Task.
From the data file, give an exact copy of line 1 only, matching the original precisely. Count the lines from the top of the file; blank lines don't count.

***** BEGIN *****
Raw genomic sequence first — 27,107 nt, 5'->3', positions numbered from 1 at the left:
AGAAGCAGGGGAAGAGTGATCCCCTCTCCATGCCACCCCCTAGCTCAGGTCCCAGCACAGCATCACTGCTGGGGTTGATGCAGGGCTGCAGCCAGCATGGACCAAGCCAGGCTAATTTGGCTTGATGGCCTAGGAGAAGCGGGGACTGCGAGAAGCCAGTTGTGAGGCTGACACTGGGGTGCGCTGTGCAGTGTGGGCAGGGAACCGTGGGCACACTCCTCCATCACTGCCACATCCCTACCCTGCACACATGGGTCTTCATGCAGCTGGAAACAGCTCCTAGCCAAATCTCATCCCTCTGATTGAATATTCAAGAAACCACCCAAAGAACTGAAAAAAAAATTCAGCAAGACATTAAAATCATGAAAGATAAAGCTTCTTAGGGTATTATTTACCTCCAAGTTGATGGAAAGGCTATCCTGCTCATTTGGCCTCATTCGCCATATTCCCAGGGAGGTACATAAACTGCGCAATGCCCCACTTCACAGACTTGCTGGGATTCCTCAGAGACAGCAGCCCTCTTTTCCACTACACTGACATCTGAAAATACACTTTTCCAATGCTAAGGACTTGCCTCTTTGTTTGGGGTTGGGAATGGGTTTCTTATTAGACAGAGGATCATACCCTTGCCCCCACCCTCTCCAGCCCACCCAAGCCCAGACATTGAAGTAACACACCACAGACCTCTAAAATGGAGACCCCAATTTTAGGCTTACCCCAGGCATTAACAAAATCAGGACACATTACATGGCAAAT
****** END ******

Raw genomic sequence first — 27,107 nt, 5'->3', positions numbered from 1 at the left: